Asking open ended questions – why you should rethink the ‘why’ questions!

The value of open questions

In our work as coaches, we often see the power of an open-ended question. Open ended questions – typically those that start with ‘what’, ‘when’, ‘how’, ‘who’ and ‘where’ – invite the respondee to ponder, to think more deeply, to elaborate more, to go into the detail. Or in other words, they create the space and freedom for someone to ‘open up’!

The value to us as coaches is that we get more information, both fact data and feeling data. By listening deeply, we get to hear emotions, sense the meaning behind the words, and sometimes even pick up the unsaid – what might be sitting below the surface.

They – the person answering the question – gets real value too! They have a space where they feel safe to tell their story, and in putting it in a way that needs to make sense to someone else, they often obtain deeper insight into their own issue – getting more clarity in their thinking, and if they need it, some validation they are on the ‘right’ track.

What about ‘why’ questions?

But what about ‘why‘ questions? Do they have the same impact? The short answer to this closed question is no! They are still strictly an open question (ie they elicit more than a Yes, No or one word answer), however they tend to trigger a different result and feeling inside the respondee…

When they hear…

Why did you do that? (questioning past choices) or

Why would you want to do that? (questioning future ideas)

their own self talk inside their head might sound like this …

Am in trouble? Have I got this wrong? Have I stuffed this up? Do they think I am stupid? Have I upset them? Do they think there is a better way? They think this is a dumb idea!

And in some cases they’ll think – ‘Gee I don’t know why – I just did it without thinking!’ Now what do I do?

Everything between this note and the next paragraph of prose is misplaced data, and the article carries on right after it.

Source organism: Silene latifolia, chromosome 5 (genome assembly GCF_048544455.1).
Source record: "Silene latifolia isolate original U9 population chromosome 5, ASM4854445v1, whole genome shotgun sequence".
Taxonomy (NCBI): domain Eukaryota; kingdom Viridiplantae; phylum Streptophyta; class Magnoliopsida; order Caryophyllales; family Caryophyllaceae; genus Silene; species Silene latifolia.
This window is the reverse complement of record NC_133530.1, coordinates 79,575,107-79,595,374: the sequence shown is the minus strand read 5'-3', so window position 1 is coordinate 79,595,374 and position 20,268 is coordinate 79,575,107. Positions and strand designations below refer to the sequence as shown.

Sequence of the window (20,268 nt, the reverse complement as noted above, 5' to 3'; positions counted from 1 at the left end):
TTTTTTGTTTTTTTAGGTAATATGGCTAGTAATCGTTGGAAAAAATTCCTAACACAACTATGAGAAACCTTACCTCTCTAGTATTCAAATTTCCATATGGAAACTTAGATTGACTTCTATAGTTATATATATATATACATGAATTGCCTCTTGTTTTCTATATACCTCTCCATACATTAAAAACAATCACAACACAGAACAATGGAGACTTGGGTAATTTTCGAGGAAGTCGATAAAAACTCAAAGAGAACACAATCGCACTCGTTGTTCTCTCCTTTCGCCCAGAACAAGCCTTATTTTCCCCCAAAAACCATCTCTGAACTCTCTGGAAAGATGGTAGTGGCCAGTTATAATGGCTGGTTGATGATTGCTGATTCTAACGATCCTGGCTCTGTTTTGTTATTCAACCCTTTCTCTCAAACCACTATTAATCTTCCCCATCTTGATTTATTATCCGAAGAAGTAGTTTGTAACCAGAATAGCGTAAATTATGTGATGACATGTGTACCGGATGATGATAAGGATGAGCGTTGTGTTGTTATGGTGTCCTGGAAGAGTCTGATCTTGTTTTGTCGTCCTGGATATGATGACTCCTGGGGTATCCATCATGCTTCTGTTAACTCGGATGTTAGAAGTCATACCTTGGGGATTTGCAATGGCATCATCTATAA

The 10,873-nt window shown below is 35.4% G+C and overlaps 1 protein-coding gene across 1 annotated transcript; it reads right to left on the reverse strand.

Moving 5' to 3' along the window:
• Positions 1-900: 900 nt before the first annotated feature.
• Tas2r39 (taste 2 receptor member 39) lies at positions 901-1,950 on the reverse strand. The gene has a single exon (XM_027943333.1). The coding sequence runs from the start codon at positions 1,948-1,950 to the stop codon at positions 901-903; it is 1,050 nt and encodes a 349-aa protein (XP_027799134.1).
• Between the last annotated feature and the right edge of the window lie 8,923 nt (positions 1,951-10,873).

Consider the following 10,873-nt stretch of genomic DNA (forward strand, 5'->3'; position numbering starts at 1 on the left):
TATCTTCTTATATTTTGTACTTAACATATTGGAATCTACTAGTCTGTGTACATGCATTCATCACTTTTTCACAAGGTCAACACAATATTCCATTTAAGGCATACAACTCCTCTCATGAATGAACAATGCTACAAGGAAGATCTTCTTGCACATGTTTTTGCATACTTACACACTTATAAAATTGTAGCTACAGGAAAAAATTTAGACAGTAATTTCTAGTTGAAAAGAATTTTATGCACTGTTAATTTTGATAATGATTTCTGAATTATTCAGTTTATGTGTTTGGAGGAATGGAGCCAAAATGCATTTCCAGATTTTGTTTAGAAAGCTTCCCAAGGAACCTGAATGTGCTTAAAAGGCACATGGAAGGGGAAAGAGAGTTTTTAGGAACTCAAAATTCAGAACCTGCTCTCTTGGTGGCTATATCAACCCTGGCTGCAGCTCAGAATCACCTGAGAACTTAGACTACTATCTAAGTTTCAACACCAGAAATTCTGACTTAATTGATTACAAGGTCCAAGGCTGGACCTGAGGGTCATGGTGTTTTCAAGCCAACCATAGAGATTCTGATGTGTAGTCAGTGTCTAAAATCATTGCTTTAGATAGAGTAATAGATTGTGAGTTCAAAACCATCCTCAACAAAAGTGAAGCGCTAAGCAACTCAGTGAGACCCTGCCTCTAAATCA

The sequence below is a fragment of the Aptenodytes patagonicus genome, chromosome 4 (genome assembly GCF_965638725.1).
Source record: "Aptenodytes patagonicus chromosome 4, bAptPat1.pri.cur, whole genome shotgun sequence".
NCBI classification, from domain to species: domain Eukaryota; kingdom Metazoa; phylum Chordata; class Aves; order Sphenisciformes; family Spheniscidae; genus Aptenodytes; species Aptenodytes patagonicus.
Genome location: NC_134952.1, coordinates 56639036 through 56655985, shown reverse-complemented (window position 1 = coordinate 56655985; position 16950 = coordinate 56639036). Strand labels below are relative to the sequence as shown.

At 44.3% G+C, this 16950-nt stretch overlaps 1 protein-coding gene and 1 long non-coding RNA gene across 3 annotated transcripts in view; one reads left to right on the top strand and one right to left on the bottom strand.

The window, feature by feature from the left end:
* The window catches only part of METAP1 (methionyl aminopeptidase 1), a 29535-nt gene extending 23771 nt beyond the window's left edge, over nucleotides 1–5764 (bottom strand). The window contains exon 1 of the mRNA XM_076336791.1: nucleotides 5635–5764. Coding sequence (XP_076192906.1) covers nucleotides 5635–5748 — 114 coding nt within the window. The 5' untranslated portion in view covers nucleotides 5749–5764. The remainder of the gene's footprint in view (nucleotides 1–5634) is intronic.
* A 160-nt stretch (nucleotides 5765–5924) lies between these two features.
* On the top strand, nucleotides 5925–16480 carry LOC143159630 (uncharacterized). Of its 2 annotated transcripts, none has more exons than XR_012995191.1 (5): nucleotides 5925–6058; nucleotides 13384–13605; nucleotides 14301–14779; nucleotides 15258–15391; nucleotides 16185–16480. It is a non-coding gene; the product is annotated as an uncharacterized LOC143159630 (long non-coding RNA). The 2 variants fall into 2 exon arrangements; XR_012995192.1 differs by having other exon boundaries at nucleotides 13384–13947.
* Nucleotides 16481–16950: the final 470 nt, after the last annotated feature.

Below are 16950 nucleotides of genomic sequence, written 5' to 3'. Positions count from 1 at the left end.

Even if it is not intended by the question asker – the respondee may feel judged. It might put them on the defensive. They may respond with a sense of panic – frustration – or even anger – feeling a need to justify or redeem themselves.

How can I ask ‘why’ questions in a different way?

So what should you do instead? Why questions are not always bad – as we explain below – however there are times when we can express a ‘Why’ question in a much more effective way. Here are some examples…

  • How did you arrive at this decision?
  • What was the thinking getting to this point?
  • How did you come to this view?
  • What were the reasons for taking that step?
  • Walk me through how you came to that …?
  • What is it about this option that appeals most to you?
  • What other options might there be?
  • What else gives you confidence this is the right path?
  • What need do you think this plan is servicing?
  • What do you think will be the result of that?

And instead a the short and sharp ‘Why?’ could you try ‘How come?’ – not a big change but still a less threatening than the blunt ‘why’!

But hang on, but Simon Sinek tells us to ‘Start with Why!’

We love Simon Sinek as much as the next person, and are strong believers in the value of the ‘Start with Why’ thinking. That ‘Why’ question, however helps to elicit a deep understanding of PURPOSE – for an organisation, a team or an individual. These sorts of ‘Why’ questions are critical ones to be answered. But they are a different conversations to the moments are talking about here!

Even if you are just being curious … a clumsy phrasing of a question with ‘Why’ can make the other person feel judged or like they are being interrogated!

One more tip

And while we are at it, whilst ‘How’ questions are great open questions, I sometimes prefer to phrase some ‘How’ questions as ‘What are the steps?’ this helps someone break things down into chunks which is often easier for them!